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Fuel For Champions: What Rowers Eat

By Peggy Shinn | Aug. 25, 2015, 4:45 p.m. (ET)

Grant James, Seth Weil, Henrik Rummel and Michael Gennaro compete in the men's four at the 2013 World Rowing Championships on Aug. 25, 2013 in Chungju, South Korea.

How do rowers balance their nutritional needs when they burn between 5,000 and 9,000 calories each day?

It helps if they work at a local juice store.

Seth Weil, stroke of the men’s four, was on the ground floor (literally) when his host family started Arlee’s Raw Blends, a local juice store in Princeton, New Jersey, that cold presses organic fruits and locally grown vegetables into a variety of blends. Weil’s host mom’s brother, Brian, began juicing in the basement and delivering it around town. Weil and another rower, Ambrose Puttmann, would help out when they could, mostly washing the vegetables and tasting the various juices.

“I would say we were the designated tasters for this operation, we probably tried hundreds of different juices,” said Weil, who will compete in his third world championships, which begin Aug. 30.

Felice Mueller’s three favorite juices — pineapple, turmeric and Kale

Weil now works at Arlee’s about two days a week, and so does Felice Mueller, who’s rowing with 2012 Olympic gold medalist Elle Logan in the pair at 2015 worlds.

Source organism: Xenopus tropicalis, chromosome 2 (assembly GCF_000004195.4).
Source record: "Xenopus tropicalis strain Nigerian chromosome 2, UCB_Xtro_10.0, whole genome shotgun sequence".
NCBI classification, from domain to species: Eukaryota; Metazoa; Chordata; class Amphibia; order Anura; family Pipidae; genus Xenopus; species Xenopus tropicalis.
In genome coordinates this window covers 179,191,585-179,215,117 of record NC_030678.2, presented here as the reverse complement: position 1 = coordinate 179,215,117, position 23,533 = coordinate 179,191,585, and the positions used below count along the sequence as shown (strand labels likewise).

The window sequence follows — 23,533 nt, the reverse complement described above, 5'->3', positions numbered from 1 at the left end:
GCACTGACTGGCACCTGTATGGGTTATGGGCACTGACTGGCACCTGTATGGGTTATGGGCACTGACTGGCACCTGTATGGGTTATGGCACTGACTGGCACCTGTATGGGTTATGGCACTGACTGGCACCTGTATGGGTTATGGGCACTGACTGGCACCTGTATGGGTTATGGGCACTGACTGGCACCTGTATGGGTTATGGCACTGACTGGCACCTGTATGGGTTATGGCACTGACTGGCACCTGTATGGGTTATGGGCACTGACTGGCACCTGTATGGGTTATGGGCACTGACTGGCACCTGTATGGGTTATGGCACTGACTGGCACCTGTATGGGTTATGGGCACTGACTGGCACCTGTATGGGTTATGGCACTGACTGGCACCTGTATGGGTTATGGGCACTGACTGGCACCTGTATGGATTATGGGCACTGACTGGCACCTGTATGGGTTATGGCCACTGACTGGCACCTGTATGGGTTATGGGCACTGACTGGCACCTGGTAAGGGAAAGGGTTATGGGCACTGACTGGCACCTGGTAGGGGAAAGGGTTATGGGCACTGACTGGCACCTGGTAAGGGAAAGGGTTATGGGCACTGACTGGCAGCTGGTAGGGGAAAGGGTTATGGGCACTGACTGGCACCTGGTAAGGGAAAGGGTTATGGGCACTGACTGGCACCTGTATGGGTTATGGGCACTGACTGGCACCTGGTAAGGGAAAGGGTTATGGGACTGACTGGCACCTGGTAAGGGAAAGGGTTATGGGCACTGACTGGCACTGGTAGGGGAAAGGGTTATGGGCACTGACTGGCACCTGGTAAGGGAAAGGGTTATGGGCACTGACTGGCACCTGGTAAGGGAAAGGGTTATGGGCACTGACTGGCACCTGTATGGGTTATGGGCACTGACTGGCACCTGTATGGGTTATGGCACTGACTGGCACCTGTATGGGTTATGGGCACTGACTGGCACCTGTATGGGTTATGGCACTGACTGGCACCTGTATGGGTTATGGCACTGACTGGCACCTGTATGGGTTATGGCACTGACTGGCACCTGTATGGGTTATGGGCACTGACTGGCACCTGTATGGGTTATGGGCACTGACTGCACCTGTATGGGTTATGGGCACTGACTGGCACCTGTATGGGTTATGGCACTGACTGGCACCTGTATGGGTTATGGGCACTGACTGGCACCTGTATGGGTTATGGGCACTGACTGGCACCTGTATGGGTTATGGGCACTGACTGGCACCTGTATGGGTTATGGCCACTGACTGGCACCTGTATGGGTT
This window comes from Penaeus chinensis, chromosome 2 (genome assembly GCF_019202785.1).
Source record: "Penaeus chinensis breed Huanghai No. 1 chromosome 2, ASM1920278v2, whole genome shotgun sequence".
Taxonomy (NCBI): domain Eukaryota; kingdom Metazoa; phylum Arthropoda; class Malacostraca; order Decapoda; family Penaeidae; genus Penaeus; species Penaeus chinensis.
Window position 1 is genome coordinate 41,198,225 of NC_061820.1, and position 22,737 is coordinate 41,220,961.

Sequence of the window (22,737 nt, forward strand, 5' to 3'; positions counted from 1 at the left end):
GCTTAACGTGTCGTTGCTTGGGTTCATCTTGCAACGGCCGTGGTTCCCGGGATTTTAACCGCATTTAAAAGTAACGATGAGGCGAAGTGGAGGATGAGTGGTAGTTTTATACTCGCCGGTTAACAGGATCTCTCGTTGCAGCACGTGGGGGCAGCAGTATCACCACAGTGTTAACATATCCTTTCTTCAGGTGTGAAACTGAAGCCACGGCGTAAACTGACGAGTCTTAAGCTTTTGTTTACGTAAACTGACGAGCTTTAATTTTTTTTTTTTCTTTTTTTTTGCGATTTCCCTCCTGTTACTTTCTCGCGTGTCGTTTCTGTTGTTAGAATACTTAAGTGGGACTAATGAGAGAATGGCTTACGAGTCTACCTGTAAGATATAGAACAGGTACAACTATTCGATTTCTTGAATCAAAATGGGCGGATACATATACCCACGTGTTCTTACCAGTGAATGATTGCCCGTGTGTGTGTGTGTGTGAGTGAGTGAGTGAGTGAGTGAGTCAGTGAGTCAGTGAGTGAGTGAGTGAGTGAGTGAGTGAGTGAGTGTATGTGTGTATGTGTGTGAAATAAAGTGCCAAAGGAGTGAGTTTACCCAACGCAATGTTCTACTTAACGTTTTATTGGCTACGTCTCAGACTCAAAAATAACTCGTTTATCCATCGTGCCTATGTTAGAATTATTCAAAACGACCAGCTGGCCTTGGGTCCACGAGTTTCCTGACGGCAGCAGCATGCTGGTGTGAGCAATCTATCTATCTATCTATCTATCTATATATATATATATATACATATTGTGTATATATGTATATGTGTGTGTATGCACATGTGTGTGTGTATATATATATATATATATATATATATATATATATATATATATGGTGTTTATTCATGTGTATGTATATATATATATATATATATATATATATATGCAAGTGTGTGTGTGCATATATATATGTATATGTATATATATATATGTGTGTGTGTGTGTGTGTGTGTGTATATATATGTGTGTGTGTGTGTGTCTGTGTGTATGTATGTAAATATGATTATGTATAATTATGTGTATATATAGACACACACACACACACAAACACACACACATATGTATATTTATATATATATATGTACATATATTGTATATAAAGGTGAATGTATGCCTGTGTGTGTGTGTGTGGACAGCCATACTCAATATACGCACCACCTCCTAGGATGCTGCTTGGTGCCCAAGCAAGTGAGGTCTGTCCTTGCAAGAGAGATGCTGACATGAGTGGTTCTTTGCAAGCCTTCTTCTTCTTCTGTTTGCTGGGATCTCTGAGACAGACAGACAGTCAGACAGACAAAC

“I didn’t even ask for a job, they just offered me one,” said Mueller. “They’ve just been the best. It’s hard to have employees that are gone months at a time racing.”

Mueller, 25, a multiple medalist from junior, U23 and senior world championships in every boat from the eight (as a junior) to the quad sculls (2014), was serendipitously paired with Logan, whom she calls her “rowing idol.” The pair will be a medal favorite at worlds.

The top 11 nations in the women’s pair at worlds qualify for the Rio 2016 Olympic Games.

Mueller spends four to six hours on the water, rowing 32-42 kilometers each day, or in the weight room, and estimates that she burns 6,000-7,000 calories a day. Her favorite meal is “second breakfast” — first breakfast being a bowl of steel-cut oats, fruit and yogurt, or hardboiled eggs that she eats before going to practice at dawn.

“After morning practice, you can come home and make like five pieces of bacon and a bunch of eggs and toast,” she said. “Sometimes, I even will combine lunch and second breakfast. Then I’ll have a sandwich and salad on top of that. It’s amazing.”

Then she supplements her diet with Arlee’s juices, drinking up to a quart a day. Her favorite juice? Pineapple Blend – a mix of pineapple, apple, lime and mint juice.

“We get a 25 percent employee discount, so I like to say that I’m essentially working for juice,” she said with a laugh. “While I’m there, I say, ‘Oh, I need some turmeric [juice], my body is inflamed from pieces (rowing sets).’ Or ‘Oh, I really feel like I need some kale juice, I’m low on energy, and I really need the nutrients.’”